FALMOUTH, England – After securing a relatively Brexit-free zone during his hearing with US President Joe Biden, Boris Johnson must have known he couldn’t avoid the topic all through the G7 weekend.
On the second day of the summit, the British Prime Minister held a meeting after the EU leaders’ meeting urging him on his country’s commitment to fully implement the Brexit Withdrawal Agreement.
Johnson was clearly unhappy with the ear.
“I have spoken to some of our friends here today who seem to fail to understand that the UK is one country and one territory,” he told Sky News. “I think they just need to get that into their heads.”
Britain disagrees with EU countries and the US over its desire to change a Brexit protocol that imposed controls on British goods entering Northern Ireland. The protocol is an attempt to preserve the open border between Ireland and Northern Ireland, a key part of the 1998 Good Friday deal to end decades of violence in the north.
French President Emmanuel Macron told Johnson on Saturday he was ready for a “reset” in Franco-British relations, but stressed the need for the UK to “live up to the commitment it has made to the Europeans and the framework defined by the Brexit agreement “.
An official at the Élysée Palace stressed that, contrary to certain reports, the French president had not gone so far as to pose this as a “condition” for a reset of the relationship.
As EU leaders presented a united front in their engagement with Johnson, Macron had been particularly fiery in his warnings ahead of his trip to Cornwall that the Northern Ireland protocol could not be revisited.
A spokesperson for Downing Street said after their meeting that Johnson “has made clear his desire for pragmatism and compromise on all sides, but stressed that protecting the Belfast Agreement (Good Friday) in all its dimensions was paramount “.
Johnson then met with German Chancellor Angela Merkel and jointly with EU leaders – Commission President Ursula von der Leyen and Council President Charles Michel.
David Frost, UK Minister for EU Relations, attended the meeting with von der Leyen and Michel wearing Union Jack printed socks, an unsubtle message that visitors to Brussels saw loud and clear .
“It was a little weird, like making a statement,” said a senior EU official. “As if we didn’t know he was from the UK. Thank you for reminding us.
Referring to Frost at one point, Johnson reportedly said, “He’s not the tough one. I am.”
The meeting, which included the three leaders and four advisers on each side, was tense, senior official said, with Johnson complaining about the Northern Ireland protocol by releasing statistics on customs checks that the European side considered unverifiable .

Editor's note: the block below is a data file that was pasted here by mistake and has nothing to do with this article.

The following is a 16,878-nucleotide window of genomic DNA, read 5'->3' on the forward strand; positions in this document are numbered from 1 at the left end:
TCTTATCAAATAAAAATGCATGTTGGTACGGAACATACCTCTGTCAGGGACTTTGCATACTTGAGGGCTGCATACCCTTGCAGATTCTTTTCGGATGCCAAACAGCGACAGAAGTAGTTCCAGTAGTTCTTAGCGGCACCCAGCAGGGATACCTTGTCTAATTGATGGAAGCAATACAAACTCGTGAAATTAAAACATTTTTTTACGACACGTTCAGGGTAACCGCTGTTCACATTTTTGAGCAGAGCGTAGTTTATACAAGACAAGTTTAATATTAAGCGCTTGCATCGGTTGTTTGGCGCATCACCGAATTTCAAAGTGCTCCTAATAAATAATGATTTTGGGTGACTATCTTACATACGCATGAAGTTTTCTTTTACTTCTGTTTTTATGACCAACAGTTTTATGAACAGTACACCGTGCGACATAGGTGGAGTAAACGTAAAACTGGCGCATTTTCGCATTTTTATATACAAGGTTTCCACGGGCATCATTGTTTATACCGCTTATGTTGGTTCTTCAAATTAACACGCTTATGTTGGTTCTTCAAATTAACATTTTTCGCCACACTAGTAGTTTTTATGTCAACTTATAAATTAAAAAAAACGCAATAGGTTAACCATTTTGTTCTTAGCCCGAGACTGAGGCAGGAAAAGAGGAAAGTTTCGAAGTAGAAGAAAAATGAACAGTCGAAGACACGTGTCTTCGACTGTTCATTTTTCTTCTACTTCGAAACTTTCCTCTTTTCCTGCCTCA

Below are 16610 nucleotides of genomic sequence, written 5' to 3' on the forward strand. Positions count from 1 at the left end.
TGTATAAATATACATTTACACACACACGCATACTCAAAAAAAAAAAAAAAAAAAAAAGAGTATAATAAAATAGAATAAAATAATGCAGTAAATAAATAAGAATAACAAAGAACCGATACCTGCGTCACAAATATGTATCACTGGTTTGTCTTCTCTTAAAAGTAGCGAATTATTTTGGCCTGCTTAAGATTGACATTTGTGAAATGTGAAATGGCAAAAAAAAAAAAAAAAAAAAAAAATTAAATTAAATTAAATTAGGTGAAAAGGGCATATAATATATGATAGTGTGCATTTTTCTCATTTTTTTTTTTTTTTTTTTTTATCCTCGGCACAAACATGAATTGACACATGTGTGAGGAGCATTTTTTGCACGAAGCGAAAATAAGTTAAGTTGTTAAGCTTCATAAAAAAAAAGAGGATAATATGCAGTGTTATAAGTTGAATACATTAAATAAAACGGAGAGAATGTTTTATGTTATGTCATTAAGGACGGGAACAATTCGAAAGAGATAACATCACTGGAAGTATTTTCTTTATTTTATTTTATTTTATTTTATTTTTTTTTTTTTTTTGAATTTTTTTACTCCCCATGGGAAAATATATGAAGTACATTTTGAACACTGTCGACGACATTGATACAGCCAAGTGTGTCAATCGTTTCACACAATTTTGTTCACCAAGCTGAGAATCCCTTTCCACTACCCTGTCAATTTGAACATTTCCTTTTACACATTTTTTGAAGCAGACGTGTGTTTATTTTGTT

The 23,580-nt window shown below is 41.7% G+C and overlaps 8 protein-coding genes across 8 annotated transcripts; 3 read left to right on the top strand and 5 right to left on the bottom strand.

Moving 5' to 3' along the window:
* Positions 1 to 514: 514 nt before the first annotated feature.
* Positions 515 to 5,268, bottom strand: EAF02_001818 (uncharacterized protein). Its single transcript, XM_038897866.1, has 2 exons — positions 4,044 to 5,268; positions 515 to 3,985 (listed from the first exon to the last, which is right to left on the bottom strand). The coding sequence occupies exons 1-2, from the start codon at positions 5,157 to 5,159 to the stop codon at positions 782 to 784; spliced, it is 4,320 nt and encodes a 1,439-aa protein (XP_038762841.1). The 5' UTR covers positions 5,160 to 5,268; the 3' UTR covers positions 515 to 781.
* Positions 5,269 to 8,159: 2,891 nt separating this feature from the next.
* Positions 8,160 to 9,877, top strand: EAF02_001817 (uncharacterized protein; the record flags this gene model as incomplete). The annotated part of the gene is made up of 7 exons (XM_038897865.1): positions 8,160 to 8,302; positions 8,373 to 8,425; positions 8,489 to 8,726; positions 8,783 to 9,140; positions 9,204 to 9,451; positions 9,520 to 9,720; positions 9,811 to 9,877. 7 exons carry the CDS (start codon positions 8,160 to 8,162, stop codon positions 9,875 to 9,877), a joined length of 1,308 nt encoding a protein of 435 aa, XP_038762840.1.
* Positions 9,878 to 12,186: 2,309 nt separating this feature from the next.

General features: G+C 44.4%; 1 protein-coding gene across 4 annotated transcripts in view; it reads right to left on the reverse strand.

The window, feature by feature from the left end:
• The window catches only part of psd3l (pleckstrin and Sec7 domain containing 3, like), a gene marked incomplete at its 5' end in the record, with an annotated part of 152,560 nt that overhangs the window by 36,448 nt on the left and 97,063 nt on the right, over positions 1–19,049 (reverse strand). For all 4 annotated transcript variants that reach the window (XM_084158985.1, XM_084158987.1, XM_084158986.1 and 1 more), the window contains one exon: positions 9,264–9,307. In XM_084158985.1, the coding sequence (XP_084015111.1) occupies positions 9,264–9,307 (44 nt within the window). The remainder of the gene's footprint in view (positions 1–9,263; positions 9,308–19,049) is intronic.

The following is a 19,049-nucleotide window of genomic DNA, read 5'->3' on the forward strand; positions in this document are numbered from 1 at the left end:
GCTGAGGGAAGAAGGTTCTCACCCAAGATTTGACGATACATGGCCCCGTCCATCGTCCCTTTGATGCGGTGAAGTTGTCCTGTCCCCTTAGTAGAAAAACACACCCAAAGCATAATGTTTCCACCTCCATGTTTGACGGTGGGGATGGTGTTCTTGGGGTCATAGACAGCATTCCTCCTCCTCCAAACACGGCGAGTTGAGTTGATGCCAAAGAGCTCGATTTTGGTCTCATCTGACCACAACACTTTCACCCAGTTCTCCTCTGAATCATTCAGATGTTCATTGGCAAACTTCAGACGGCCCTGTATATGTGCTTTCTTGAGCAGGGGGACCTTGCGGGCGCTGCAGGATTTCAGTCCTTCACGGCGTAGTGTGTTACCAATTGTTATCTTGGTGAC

“Known positions have been reiterated,” the senior official said, adding that the EU was simply insisting that the UK join the Withdrawal Agreement and the Trade Agreement.
“We are not against ensuring a smooth and smooth flow of goods between the UK and Ireland, far from it, but leaving the single market has consequences… You cannot have the same access as that you had a Member State, period, ”the official said. “He wants us to find a solution to his problem.
“They discussed the need to find a solution,” Johnson’s spokesperson said at the meeting. “The will of the Prime Minister now is to work within the framework of the existing protocol to find radical changes and pragmatic solutions. This is our immediate goal.
He did not say whether they had discussed the possibility of the UK unilaterally delaying full implementation of the Northern Ireland Protocol, saying “all options are on the table”.
In talks on Saturday, British Foreign Secretary Dominic Raab reiterated the UK’s accusation that the EU has taken a “purist” approach to the protocol.
He told BBC Radio 4’s Today show: “They can be more pragmatic about implementing the Northern Ireland Protocol in a win-win way or they can be bloody and purist about it , in which case I am afraid that we will not allow the integrity of the United Kingdom to be threatened.
Raab added on Sky News: “The change must come from [European] on the side of the Commission.
There is now less than a month to go before full controls come into effect, which would prevent chilled meats from crossing the Irish Sea from Britain – an eventuality that has once been dubbed the ‘sausage war’ UK.
As questions over Northern Ireland dominated the attention of the G7 host on Saturday morning, Downing Street officials scrambled to point out that the meetings had encompassed a number of other issues, including the need to act as a counterweight to China and Russia and to increase the global vaccine. supply.
Karl Mathiesen and David Herszenhorn contributed reporting.